Friday, May 19, 2006

Gillett pledges he'll rid Idaho of wolves

Anti-wolf founder promises his initiative will be on 2008 ballot


Ron Gillett is determined to rid Idaho of wolves, and he's pledged that he won't quit until he's accomplished that goal. Gillett, the president of the Idaho Anti-Wolf Coalition, unsuccessfully tried to place the issue on the November 2006 ballot. To do so he needed 47,881 signatures from registered Idaho voters. He claims he collected about 40,000 signatures, but only about 13,500 were from registered voters.

"On this first go-around we didn't tell anybody we were going to get the signatures, we said we'll try," Gillette said. "Mark my word, on this second go-around we will get it, no question."

Gillett, who lives in Stanley and owns the Triangle C Ranch lodge, said wolves are the "most cruel, vicious predators in North America," and that he's concerned about the safety of his grandchildren. He added that wolves depredate livestock and are decimating elk herds, which is ruining his livelihood.

Wolves are responsible for about 1 percent of livestock depredations every year, said Steve Nadeau, Idaho Fish and Game's large carnivore manager and supervisor of the states wolf management program. He said that 26 of the states 29 elk populations are meeting management objectives, and that wolves are generally not responsible for those populations that are suffering.

Gillett disagrees, and claims wolves have thinned elk herds to a point that hunters have stopped flocking to the Stanley area. "I only had four out of state hunters stay in (the Triangle C) last season," he said. "I usually have between 60 and 80 hunters." "If this isn't brought under control, people are going to start getting mean."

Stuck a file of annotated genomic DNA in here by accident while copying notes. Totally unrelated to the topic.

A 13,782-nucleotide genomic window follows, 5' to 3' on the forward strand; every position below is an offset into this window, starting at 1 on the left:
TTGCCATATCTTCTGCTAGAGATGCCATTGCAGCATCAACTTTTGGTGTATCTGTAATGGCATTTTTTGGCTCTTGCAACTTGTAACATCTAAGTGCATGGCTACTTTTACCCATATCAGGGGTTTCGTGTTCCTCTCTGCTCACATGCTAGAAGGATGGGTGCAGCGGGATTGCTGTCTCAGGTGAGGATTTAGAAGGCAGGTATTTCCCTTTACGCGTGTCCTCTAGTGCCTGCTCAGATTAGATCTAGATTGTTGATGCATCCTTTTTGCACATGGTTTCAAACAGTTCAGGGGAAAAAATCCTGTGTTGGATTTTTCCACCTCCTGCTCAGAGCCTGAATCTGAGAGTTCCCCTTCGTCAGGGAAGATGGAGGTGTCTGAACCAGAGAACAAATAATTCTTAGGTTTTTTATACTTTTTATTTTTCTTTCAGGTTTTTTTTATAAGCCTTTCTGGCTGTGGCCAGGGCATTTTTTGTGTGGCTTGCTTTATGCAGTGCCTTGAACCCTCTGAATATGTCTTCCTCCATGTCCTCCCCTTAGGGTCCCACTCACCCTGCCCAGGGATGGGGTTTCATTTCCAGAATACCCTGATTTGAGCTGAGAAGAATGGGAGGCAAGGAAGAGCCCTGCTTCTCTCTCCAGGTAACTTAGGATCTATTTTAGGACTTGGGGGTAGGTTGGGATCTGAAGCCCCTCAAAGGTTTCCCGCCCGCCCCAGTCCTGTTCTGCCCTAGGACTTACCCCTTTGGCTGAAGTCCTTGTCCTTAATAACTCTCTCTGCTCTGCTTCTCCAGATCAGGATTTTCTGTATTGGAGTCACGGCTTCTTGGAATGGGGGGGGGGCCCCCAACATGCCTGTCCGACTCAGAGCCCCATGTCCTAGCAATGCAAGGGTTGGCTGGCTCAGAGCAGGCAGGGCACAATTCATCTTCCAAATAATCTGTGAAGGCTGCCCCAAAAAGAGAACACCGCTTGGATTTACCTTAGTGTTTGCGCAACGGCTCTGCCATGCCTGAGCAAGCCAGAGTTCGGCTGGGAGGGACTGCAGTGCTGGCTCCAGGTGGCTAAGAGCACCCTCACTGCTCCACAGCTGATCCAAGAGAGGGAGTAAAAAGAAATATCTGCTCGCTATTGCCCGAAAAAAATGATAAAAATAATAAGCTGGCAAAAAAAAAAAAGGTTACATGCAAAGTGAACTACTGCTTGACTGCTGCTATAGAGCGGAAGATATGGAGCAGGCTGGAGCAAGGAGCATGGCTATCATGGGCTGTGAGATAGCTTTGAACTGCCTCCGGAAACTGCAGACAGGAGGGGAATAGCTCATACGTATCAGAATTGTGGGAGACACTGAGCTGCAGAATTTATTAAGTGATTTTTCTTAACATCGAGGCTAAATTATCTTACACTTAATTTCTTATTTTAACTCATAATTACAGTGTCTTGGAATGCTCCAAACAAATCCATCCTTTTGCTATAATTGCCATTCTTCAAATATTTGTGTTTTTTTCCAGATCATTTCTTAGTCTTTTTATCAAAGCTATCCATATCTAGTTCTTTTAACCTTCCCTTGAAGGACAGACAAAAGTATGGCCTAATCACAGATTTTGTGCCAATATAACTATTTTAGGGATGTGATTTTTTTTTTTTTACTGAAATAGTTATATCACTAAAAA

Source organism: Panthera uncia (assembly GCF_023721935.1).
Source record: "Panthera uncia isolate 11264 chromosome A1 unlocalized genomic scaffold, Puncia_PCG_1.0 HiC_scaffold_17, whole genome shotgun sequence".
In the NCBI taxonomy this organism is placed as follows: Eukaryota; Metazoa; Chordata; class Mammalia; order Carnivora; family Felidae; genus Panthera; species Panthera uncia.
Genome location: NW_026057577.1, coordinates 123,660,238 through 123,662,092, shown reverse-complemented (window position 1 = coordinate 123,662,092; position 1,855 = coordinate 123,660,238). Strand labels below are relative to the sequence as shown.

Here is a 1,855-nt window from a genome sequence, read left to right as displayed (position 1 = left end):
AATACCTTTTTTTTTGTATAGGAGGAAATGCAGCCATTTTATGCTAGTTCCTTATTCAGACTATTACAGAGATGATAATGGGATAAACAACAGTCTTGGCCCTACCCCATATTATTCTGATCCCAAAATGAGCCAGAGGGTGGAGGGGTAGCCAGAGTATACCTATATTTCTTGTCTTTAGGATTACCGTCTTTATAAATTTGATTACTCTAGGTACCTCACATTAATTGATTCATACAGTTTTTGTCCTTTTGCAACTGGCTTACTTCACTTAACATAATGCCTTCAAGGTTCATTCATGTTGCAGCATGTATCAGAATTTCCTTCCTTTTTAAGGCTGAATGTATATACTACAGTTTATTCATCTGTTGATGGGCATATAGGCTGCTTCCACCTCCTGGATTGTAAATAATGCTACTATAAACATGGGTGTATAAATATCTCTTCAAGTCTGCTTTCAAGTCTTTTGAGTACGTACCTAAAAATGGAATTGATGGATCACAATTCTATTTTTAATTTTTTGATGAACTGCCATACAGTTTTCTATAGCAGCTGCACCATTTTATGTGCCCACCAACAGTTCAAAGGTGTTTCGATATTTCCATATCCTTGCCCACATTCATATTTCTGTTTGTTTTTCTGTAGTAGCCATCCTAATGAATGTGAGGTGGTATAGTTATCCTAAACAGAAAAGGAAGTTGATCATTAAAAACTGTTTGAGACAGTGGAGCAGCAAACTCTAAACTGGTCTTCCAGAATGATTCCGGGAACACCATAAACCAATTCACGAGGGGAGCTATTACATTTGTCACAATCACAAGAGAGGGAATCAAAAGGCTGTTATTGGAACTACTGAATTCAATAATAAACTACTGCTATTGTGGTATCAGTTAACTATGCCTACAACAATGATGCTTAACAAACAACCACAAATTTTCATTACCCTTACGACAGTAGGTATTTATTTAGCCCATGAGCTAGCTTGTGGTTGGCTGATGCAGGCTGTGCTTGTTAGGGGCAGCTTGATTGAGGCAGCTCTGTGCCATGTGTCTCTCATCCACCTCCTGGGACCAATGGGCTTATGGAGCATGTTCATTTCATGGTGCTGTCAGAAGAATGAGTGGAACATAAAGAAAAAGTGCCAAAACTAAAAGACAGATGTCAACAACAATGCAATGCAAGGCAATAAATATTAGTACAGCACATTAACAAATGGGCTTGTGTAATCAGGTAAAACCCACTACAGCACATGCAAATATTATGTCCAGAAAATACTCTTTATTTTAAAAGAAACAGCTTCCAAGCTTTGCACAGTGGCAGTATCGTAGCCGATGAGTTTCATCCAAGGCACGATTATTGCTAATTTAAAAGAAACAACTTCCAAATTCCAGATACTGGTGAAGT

Jon Marvel, executive director of Western Watersheds Project, said it would actually be "beneficial to wolves" if Idaho's voters did some day pass Gillett's initiative. "Because then the feds would have to take over," Marvel said.

Wolves are managed by Idaho Fish and Game but are still federally protected by the Endangered Species Act. Even if they are delisted, which is a goal of Idaho Fish and Game, Nadeau said they will forever be protected under a federal blanket. If Gillett's initiative ever passed, "that would cause a relisting of the animal," Nadeau said. The state must forever maintain a minimum population of 15 packs.

"The best course of action would be for people just to get used to wolves," Nadeau said. "They are here to stay. Like the other animals in the state getting used to the new predators, I think the citizens have to as well."

  • Idaho Mountain Express